LinkedFinance.com started in March last and has secured a €1.8 million bid on our market, with which we have lent money to 63 different businesses. The zone of possible agreement in Ireland is between 8% and 9%. The rate of interest on our average loan is 8.9%, which is one third cheaper than the bank rate. The lender is probably receiving eight or nine times the rate of interest that he or she would have earned from holding the money in a deposit account. We are involved in peer-to-peer lending.
The company that started Zopa has lent approximately €400 million. A company called Lending Club, which is a major player in this market in America, has lent $3.3 billion since 2007 and is currently lending at a rate of $300 million a month. It is very big business in America. The equivalent of our company in the United Kingdom is Funding Circle, which has been in operation since 2010 and has lent £200 million. This time last year the British Government started lending through the Funding Circle platform because Dr. Vince Cable, Secretary of State for Business, Innovation and Skills, considered it the most efficient and effective way to lend money to small businesses quickly. The British Government has lent £20 million to date through fundingcircle.com and I understand there are plans to lend more.
There are a number of crowdfunding platforms of which people might be aware, which serve different segments of the market. Zopa and Lending Club provide consumer loans, while Funding Circle and LinkedFinance do business loans. An American company, Kiva, accepts donations and typically lends money to Third World countries. Reward crowdfunding is similar to Kickstarter.com in America, which has lent $800 million dollars to starter projects and arts projects. In Ireland the website fundit.iedoes exactly the same. Equity crowdfunding caters for companies, particularly start-up companies, which sell a small percentage of their businesses to a big group of people. The major player in the market is the UK company Crowdcube.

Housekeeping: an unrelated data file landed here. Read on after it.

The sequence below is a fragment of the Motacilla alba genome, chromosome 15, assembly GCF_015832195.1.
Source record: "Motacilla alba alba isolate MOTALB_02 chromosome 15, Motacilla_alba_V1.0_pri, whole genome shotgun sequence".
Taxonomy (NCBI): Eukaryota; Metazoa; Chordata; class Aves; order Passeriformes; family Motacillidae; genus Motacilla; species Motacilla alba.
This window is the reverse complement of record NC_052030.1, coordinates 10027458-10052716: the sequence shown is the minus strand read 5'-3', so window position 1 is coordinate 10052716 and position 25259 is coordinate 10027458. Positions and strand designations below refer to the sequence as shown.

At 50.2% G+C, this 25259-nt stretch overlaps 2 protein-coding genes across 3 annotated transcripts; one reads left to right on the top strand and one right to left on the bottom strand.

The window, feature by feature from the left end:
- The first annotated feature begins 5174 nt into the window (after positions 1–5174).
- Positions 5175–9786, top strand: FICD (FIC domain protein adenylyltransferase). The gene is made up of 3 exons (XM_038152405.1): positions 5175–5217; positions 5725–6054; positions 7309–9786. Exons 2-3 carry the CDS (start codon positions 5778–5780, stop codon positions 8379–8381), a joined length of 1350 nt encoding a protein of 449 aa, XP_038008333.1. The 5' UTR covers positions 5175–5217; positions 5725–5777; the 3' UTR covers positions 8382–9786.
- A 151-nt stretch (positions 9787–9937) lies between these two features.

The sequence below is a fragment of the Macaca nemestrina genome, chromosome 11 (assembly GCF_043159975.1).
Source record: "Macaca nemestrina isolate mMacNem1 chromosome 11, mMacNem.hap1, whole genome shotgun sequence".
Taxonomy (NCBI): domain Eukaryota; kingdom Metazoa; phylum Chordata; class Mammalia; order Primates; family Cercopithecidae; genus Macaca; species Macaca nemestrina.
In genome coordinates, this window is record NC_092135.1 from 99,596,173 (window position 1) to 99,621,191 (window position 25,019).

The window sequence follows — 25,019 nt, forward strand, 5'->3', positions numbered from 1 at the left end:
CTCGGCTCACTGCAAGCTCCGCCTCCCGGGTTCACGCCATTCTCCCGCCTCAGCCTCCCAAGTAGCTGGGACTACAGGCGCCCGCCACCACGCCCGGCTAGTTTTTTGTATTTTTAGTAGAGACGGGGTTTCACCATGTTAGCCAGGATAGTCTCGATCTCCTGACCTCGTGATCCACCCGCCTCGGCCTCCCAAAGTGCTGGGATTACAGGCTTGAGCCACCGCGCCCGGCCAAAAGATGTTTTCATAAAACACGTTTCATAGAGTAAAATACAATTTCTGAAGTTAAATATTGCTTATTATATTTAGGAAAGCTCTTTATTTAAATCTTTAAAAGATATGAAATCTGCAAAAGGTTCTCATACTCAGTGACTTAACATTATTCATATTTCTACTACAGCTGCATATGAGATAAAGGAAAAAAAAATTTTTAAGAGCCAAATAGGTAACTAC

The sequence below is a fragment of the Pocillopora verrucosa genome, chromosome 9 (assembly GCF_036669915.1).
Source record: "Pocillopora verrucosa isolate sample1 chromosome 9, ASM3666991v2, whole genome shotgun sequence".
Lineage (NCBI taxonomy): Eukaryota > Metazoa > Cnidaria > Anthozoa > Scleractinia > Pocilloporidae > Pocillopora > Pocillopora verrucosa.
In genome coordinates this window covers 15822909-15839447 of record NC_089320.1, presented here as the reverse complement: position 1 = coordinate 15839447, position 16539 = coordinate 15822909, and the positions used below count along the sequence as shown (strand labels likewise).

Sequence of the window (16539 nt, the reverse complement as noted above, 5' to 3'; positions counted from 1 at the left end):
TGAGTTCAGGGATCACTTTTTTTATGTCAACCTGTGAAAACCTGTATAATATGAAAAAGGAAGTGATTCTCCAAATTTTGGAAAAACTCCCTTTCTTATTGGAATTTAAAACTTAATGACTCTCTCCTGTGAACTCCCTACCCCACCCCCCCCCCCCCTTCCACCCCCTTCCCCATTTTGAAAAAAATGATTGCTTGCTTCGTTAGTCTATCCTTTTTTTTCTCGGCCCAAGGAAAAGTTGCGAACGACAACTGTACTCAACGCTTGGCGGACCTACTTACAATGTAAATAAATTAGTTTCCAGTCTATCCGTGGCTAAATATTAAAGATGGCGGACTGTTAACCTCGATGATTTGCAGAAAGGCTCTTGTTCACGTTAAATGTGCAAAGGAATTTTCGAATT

We at LinkedFinance lend to the butcher, the baker and the candlestick maker. The butcher and baker were very quick to come to the site, and we then looked for a candlestick maker to complete the nursery rhyme. We lend to a range of companies, including medical device companies and two electric bike companies. We have been successful in lending to businesses on the high street and to the food and agricultural sector, which is a major player in Ireland. Recent studies reckon this worldwide business will be worth about $15 billion in 2013. We believe that crowdfunding, which does not have a home, may present Ireland with a great opportunity to capture 10% to 20% of the expected 45,000 jobs in crowdfunding by 2015. We have already been approached by some people from the IFSC to see if crowdfunding would be the type of business that could move into the financial services sector.
When we surveyed the 63 companies that we have lent to, we found that the companies that received these loans have managed to create more than 180 jobs already and, equally importantly, have sustained about 1,000 jobs. We hope to grant more than 200 loans in the next 12 months and, based on the figures we have, we expect this to deliver more than 600 jobs in that time.
I would be delighted to respond to questions from members.
I am very enthusiastic about the whole concept. Although Mr. O'Mahony mentioned start-up businesses, LinkedFinance does not cater for start-up business but for those who have been in business for two years. Will Mr. O'Mahony comment on that?
He also referred to the British system, which seems to be very successful. Am I correct in stating that Great Britain has a different tax arrangement from Ireland's? Will he describe the tax changes he would like to see?
Ireland has become the hub for a number of different industries, one of which is the aviation industry. Is there a possibility that Ireland could become the centre for crowdfunding, if not in the world, certainly in Europe? What would the State have to do to achieve that?
Mr. O'Mahony referred to the butcher, the baker and the candlestick maker. If a lender invests in a company, he or she feels a loyalty to the business. An example I was thinking of is a butcher shop that seeks a loan of €20,000 to install a new cold room and extend its business. I imagine that everybody who lends the money and gets a return from it feels a loyalty to the butcher. Has Mr. O'Mahony evidence of that? The individual does not own the business, but he or she has lent money to it.